2013 has been declared “the year of the environment” in Haiti — though I, like many others, was not aware of this until very recently. On May 1, the Haitian government launched yon ayisien, yon pye bwa, a national reforestation initiative to double Haiti’s forest cover by 2016 with the planting of 50 million trees a year. It was also stated that this effort would be accompanied by an extensive public outreach component that not only addresses Haiti’s abysmal environmental state but also alleviates poverty. Whereas this latter portion has received less attention, it is actually the most important.
Believe it or not, Haiti’s deforestation problem is not about the trees. Deforestation was largely precipitated by people’s need to make a living. In the absence of other viable alternatives, cutting down trees became an feasible option that allowed struggling populations to use trees to make charcoal in order to sell it and support their families.
To effectively combat this, any attempt at reforestation has to take a two-pronged approach that explicitly addresses the countries socioeconomic challenges in addition to the environmental degradation resulting from the
exposed mountaintops that have left countless Haitians, particularly the poor, vulnerable to the elements every year during hurricane season or times of heavy rain. This will require more than simply planting trees.
I am encouraged, however, by the public outreach component inherent in this initiative. In tandem with radio programs, pamphlets and advertising green alternatives to charcoal and wood (such as solar, kerosene and propane stoves), an environmental surveillance corps will be created to monitor protected areas. Furthermore, starting this September, environmental protection will be incorporated into the school curriculum to raise awareness among a younger population. Clearly the expressed goal of turning every Haitian into a forest guard is being taken seriously.
Nevertheless, this national reforestation strategy could be even more progressive by finding linkages between Haiti’s multifaceted challenges in order to simultaneously address the poverty issue. Of Haiti’s difficulties, the need to provide adequate housing, decentralize major cities, address severe food shortages and stabilize the environment, continue to be major preoccupations. What if Haitian people, starting with the 320,000 or so displaced by the earthquake, were provided the option to relocate to designated environmental zones where each household is held responsible for reforesting their allotted area, planting a variety of cash crops and possibly turning a percentage of the harvest over to the government’s agricultural ministry towards national production targets? The rise of a food cooperative or other farming collectives could emerge to enable this community to become more sustainable.
For instance, China’s 1978 economic reforms are credited with having placed the country on the prosperous path that it is on today. They were initiated by large scale changes in Chinese agricultural sector that incentivized farmers to meet national benchmarks in order to combat that country’s ongoing food crises. This measure improved local economies through the creation of Town and Village Enterprises while coinciding with China’s industrial rise to position it as one of today’s superpowers. This point is not so much to advocate that Haiti should emulate China, but rather to highlight the fact that reforestation, relocation, the agricultural sector and ever present food shortages (among other possible combinations) can all work towards the same goal of improving Haitian livelihoods — as well as the country’s overall physical, social and economic well-being.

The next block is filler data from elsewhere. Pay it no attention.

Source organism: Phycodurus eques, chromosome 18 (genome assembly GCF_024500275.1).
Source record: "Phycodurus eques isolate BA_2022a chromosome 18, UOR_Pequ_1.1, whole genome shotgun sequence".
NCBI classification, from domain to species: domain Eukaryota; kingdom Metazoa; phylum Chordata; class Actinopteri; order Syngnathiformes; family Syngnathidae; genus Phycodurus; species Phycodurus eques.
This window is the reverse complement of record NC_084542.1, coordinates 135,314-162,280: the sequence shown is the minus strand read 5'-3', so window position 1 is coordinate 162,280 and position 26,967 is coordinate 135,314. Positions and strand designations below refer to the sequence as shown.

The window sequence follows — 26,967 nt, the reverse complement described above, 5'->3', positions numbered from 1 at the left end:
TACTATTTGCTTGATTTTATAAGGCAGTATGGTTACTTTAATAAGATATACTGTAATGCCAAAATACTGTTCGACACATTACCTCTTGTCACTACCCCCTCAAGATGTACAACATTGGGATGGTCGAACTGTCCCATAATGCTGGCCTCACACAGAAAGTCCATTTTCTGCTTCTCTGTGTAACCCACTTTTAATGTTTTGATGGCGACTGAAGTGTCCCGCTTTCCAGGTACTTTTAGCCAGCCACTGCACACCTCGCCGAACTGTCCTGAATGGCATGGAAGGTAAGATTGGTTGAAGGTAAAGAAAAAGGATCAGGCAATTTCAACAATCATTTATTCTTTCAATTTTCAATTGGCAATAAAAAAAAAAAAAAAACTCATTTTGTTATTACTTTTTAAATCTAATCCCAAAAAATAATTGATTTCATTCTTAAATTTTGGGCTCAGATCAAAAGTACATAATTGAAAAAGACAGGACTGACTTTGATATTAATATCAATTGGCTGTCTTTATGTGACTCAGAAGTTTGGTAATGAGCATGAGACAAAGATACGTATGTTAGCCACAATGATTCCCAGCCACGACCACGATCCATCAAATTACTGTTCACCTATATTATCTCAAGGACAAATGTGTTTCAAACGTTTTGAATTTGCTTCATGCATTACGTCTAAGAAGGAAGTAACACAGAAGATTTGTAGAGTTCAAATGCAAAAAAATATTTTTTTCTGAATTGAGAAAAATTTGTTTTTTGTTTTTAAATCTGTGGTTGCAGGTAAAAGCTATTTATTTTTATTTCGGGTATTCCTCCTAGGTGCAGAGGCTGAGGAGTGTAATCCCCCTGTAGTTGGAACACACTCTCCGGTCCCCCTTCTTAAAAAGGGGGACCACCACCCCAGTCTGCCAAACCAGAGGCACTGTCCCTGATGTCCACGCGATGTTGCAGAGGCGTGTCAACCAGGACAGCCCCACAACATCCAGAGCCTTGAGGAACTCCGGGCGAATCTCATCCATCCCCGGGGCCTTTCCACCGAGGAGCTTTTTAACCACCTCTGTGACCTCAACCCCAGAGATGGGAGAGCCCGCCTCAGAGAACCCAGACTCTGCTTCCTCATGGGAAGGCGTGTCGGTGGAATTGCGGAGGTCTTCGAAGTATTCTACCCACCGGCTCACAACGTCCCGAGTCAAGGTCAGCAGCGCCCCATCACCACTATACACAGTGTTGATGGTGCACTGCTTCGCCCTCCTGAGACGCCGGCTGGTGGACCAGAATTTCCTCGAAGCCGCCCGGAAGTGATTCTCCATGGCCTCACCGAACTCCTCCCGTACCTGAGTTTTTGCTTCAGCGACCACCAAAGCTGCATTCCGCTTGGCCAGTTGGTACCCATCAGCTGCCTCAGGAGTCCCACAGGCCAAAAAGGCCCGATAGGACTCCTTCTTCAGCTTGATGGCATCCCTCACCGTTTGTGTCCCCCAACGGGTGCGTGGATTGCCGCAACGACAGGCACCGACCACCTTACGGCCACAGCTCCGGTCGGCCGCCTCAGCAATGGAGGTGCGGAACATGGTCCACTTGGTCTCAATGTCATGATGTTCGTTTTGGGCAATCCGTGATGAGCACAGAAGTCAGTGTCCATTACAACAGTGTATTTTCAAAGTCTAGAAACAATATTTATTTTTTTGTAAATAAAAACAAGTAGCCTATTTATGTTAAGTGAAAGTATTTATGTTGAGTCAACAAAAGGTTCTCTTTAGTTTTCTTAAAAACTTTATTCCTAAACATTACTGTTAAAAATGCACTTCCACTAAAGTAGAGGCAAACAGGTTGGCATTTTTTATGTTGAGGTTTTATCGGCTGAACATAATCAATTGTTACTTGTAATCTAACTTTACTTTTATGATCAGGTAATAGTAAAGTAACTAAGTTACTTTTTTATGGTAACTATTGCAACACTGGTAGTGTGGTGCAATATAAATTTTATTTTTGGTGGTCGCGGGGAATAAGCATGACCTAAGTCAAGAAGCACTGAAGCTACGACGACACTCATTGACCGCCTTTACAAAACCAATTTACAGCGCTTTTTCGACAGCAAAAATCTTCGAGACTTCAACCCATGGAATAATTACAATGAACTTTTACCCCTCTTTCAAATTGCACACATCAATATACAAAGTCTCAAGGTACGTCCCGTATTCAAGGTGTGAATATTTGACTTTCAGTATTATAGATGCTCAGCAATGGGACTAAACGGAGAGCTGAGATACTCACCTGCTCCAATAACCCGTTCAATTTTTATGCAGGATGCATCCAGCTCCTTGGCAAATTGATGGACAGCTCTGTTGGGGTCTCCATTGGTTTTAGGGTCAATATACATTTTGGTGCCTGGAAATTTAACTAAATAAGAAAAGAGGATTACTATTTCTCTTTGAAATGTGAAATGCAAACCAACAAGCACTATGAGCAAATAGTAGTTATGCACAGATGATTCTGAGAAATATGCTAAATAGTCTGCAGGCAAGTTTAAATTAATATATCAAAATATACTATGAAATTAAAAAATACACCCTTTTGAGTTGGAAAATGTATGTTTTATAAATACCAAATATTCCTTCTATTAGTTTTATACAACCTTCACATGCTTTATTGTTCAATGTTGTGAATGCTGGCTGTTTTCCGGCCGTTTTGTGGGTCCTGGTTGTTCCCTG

Along with developing crucial economic development strategies, the Haitian government needs to consider hiring those with experience in agro-forestry to train the general population in techniques, such as soil renewal, to increase the likelihood of success for this reforestation push. Many reforestation efforts fail, not because there were not enough trees or that they were cut down again after replanting (as has happened) but because appropriate trees for nutrient-poor soil conditions were not used in revitalizing the environment nor was there enough consideration for who would maintain the trees after they were planted.
Yes, more trees would stem the flooding, mudslides and soil erosion that has been exacerbated by deforestation. Just last year, Hurricane Isaac destroyed 40 percent of Haiti’s agricultural sector in August, and 80 percent of the remaining harvest was destroyed by Hurricane Sandy that October. Trees are extremely important, as well as greater public awareness, in getting Haiti’s environmental situation under control. While I am not familiar with Haiti’s previous national reforestation initiatives or why they have failed, this current approach has great potential to succeed if the economic development component, that is inextricably linked to deforestation, is better integrated throughout this effort.
Vanessa Leon is founder and principal planner of Pinchina Consulting, based in the DC metro area. She holds a Master of Urban Planning specializing in economic development and housing policy. Follow her on Twitter; she can be reached a firstname.lastname@example.org.
The views expressed in this Op-Ed are the author’s own and do not necessarily reflect those of Haitian Times.